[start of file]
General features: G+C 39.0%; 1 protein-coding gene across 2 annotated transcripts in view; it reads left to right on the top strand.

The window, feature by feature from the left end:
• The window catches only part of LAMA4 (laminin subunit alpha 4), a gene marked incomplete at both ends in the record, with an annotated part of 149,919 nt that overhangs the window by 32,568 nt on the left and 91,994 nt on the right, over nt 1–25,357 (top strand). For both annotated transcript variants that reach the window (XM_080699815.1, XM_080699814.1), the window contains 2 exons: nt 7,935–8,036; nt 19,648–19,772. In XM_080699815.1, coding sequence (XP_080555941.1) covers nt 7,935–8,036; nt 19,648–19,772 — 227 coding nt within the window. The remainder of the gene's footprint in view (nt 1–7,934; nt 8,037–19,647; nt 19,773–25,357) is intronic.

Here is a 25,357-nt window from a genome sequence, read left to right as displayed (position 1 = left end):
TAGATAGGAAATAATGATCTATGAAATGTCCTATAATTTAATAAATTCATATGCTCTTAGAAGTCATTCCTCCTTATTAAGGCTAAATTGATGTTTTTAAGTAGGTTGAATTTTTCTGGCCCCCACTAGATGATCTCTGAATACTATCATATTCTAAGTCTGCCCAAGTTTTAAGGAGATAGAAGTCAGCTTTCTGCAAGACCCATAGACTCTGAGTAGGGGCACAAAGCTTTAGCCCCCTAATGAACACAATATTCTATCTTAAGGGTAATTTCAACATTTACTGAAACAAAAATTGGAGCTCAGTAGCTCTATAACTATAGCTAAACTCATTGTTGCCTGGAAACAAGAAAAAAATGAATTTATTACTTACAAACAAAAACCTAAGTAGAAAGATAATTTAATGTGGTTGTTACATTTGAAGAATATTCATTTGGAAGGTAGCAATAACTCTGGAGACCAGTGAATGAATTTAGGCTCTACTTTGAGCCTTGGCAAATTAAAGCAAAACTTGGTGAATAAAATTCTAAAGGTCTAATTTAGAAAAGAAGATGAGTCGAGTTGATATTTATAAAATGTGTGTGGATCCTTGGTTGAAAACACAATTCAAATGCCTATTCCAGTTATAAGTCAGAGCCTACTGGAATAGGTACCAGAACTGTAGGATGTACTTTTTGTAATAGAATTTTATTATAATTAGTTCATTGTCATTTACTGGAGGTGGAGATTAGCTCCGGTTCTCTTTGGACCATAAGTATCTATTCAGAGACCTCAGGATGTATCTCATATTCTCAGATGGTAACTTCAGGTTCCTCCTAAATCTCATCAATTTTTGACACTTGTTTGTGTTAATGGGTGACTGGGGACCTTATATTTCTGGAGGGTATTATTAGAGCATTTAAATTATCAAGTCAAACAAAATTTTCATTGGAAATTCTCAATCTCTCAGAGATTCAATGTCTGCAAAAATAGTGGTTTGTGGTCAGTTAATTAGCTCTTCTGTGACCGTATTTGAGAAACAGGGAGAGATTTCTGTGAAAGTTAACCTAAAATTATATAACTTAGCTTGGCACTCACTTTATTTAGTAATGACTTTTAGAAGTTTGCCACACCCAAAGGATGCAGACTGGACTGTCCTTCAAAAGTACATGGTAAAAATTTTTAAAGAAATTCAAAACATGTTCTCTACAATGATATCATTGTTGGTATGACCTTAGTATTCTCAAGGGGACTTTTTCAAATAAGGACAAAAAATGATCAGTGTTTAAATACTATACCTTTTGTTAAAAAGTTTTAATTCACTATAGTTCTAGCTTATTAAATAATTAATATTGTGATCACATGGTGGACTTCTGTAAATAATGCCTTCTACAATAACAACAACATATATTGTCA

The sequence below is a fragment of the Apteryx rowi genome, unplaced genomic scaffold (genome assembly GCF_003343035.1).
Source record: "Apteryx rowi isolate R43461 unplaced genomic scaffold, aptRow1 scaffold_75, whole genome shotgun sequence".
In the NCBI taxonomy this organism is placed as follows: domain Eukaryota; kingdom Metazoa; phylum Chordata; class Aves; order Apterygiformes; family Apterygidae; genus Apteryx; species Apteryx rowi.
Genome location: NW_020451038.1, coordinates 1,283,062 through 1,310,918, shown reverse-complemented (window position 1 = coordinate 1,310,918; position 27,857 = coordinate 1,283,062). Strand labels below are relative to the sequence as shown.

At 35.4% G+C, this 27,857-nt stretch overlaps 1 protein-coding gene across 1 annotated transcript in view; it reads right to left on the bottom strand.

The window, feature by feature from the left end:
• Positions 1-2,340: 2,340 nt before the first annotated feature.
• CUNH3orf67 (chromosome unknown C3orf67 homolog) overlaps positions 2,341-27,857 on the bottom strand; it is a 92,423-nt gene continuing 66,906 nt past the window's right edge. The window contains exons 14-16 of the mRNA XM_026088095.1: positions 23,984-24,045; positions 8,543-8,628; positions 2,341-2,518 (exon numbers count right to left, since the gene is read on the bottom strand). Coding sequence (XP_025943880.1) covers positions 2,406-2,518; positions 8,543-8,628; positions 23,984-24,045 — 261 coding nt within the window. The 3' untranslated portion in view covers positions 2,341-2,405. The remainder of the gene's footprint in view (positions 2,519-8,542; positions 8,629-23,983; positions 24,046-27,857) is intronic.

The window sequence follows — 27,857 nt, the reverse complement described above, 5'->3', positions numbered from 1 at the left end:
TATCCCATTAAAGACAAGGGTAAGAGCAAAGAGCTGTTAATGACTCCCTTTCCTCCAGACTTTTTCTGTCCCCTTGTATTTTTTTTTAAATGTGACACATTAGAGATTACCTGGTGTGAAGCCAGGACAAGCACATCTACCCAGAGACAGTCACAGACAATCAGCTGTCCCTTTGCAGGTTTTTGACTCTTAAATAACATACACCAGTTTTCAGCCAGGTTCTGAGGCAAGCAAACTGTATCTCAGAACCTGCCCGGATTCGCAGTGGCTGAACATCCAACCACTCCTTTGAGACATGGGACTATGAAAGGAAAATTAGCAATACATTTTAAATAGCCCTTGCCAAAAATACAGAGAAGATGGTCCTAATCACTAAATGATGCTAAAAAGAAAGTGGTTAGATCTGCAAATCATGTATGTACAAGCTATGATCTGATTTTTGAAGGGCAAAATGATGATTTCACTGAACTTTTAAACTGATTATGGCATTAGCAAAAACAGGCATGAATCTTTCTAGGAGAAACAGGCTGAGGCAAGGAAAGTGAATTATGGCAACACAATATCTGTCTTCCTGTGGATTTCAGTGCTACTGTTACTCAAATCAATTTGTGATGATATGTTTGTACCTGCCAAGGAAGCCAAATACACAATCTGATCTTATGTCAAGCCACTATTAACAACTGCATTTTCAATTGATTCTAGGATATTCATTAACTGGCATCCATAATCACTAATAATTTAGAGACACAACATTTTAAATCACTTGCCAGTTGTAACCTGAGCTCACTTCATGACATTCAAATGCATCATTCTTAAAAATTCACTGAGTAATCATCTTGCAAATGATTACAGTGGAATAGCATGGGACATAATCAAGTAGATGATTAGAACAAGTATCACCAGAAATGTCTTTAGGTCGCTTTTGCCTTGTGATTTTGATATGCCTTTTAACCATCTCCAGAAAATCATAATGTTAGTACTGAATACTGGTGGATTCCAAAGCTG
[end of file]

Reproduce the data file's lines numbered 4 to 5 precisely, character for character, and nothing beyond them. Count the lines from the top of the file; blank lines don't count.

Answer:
Here is a 25,357-nt window from a genome sequence, read left to right as displayed (position 1 = left end):
TAGATAGGAAATAATGATCTATGAAATGTCCTATAATTTAATAAATTCATATGCTCTTAGAAGTCATTCCTCCTTATTAAGGCTAAATTGATGTTTTTAAGTAGGTTGAATTTTTCTGGCCCCCACTAGATGATCTCTGAATACTATCATATTCTAAGTCTGCCCAAGTTTTAAGGAGATAGAAGTCAGCTTTCTGCAAGACCCATAGACTCTGAGTAGGGGCACAAAGCTTTAGCCCCCTAATGAACACAATATTCTATCTTAAGGGTAATTTCAACATTTACTGAAACAAAAATTGGAGCTCAGTAGCTCTATAACTATAGCTAAACTCATTGTTGCCTGGAAACAAGAAAAAAATGAATTTATTACTTACAAACAAAAACCTAAGTAGAAAGATAATTTAATGTGGTTGTTACATTTGAAGAATATTCATTTGGAAGGTAGCAATAACTCTGGAGACCAGTGAATGAATTTAGGCTCTACTTTGAGCCTTGGCAAATTAAAGCAAAACTTGGTGAATAAAATTCTAAAGGTCTAATTTAGAAAAGAAGATGAGTCGAGTTGATATTTATAAAATGTGTGTGGATCCTTGGTTGAAAACACAATTCAAATGCCTATTCCAGTTATAAGTCAGAGCCTACTGGAATAGGTACCAGAACTGTAGGATGTACTTTTTGTAATAGAATTTTATTATAATTAGTTCATTGTCATTTACTGGAGGTGGAGATTAGCTCCGGTTCTCTTTGGACCATAAGTATCTATTCAGAGACCTCAGGATGTATCTCATATTCTCAGATGGTAACTTCAGGTTCCTCCTAAATCTCATCAATTTTTGACACTTGTTTGTGTTAATGGGTGACTGGGGACCTTATATTTCTGGAGGGTATTATTAGAGCATTTAAATTATCAAGTCAAACAAAATTTTCATTGGAAATTCTCAATCTCTCAGAGATTCAATGTCTGCAAAAATAGTGGTTTGTGGTCAGTTAATTAGCTCTTCTGTGACCGTATTTGAGAAACAGGGAGAGATTTCTGTGAAAGTTAACCTAAAATTATATAACTTAGCTTGGCACTCACTTTATTTAGTAATGACTTTTAGAAGTTTGCCACACCCAAAGGATGCAGACTGGACTGTCCTTCAAAAGTACATGGTAAAAATTTTTAAAGAAATTCAAAACATGTTCTCTACAATGATATCATTGTTGGTATGACCTTAGTATTCTCAAGGGGACTTTTTCAAATAAGGACAAAAAATGATCAGTGTTTAAATACTATACCTTTTGTTAAAAAGTTTTAATTCACTATAGTTCTAGCTTATTAAATAATTAATATTGTGATCACATGGTGGACTTCTGTAAATAATGCCTTCTACAATAACAACAACATATATTGTCA